The Boys 69 (August 2012)


I’d say another problem with Ennis’s big twist is how many twists does he really need for this comic book. He’s about to hit seventy issues–I’m not going to do the math, but his readers have dropped north of two hundred bucks on this series (especially since it’s so heavy on continuity–no jumping on late)… Isn’t that investment worth something from the writer besides three or four twists in the grand finale?

Especially when the twists don’t amount to anything. Ennis is at least playing this “big” twist out through the finale arc. The last big twist got resolved in an issue or two.

Worse yet, he doesn’t seem to know how to write his villain. He turns him into a Bond villain and not a very good one.

It’s like he never wanted anyone to read this series a second time through. It’s a perplexing cop out.


The Bloody Doors Off, Part Four; writer, Garth Ennis; artist, Russ Braun; colorist, Tony AviƱa; letterer, Simon Bowland; editor, Joseph Rybandt; publisher, Dynamite Entertainment.

Afterlife with Archie 2 (January 2014)

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The craziest part of Afterlife with Archie isn’t the idea of “Archie with zombies” but how Aguirre-Sacasa’s writing makes me wonder if I shouldn’t be reading Archie on a regular basis. He does a fantastic job with the characters when they’re dealing with the non-zombie related scenes.

Aguirre-Sacasa tells the issue in flashback–with a couple interludes (and what’s up with the weird brother and sister from college… are they in the regular comics); Veronica is telling her father the story of the dance. The recent past tense thing works for the story, particularly because Aguirre-Sacasa gets how to insert Veronica’s panic into her recounting.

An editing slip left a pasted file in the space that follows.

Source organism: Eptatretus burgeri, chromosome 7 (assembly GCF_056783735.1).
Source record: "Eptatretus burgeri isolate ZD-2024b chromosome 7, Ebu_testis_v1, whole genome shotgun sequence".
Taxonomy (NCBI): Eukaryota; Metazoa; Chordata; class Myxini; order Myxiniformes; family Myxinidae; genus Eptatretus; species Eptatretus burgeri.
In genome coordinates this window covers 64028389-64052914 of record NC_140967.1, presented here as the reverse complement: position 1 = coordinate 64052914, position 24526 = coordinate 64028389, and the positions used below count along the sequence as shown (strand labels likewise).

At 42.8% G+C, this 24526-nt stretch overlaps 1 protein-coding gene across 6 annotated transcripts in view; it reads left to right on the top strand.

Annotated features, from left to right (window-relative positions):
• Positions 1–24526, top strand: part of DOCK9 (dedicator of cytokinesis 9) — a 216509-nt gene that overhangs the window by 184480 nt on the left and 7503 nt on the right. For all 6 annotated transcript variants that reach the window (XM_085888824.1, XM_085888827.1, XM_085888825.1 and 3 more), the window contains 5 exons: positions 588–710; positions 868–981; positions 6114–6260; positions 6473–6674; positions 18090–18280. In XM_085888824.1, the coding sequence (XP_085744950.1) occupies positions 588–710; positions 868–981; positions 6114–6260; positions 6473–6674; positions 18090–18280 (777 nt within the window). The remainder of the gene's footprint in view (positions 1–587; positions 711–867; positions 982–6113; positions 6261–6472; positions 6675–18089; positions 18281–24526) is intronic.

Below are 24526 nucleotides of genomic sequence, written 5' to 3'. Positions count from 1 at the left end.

And then there’s the Francavilla artwork. He’d do an amazing regular Archie comic too; the way he toggles between horror and teen drama is wonderful.

Even just engaging with the characters as icons, there’s still a lot of tension. Afterlife’s awesome.


Escape from Riverdale, Chapter Two: Dance of the Dead; writer, Roberto Aguirre-Sacasa; artist and colorist, Francesco Francavilla; letterer, Jack Morelli; editors, Victor Gorelick, Carly Inglis and Paul Kaminski; publisher, Archie Comics.

Detective Comics 544 (November 1984)


What an issue. How to even start. Okay, so Moench is having so much trouble figuring out why Bruce Wayne wants to adopt Jason Todd, he actually has a scene where Nocturna “tempts” him with the promise of a ready-made family.

They’ll get married, adopt Jason, be Batman and family. It’s inexplicable stuff, with Moench going full steam trying to make the characters act sensibly… only there’s no sense to it.

The Nocturna art–Alcala inking Colan–is wondrous. The rest of the issue, mostly Batman trailing a thug, is nowhere near as impressive.

There’s also some stuff with Jason himself, but it’s not memorable. This adoption plot line is a complete misfire. Moench can’t even give Batman and Nocturna chemistry, mostly because she talks like such an insane flake.

As for Green Arrow? McManus’s art is still fantastic. It’s actually not particularly intelligible, but it’s definitely great looking.


Deceit in Dark Secrets; writer, Doug Moench; penciller, Gene Colan; inker, Alfredo Alcala; colorist, Adrienne Roy. Green Arrow, It’s No Fair II: Fair from the Madding Crowd; writer, Joey Cavalieri; artist, Shawn McManus; colorist, Jeanine Casey. Letterer, Todd Klein; editor, Len Wein; publisher, DC Comics.

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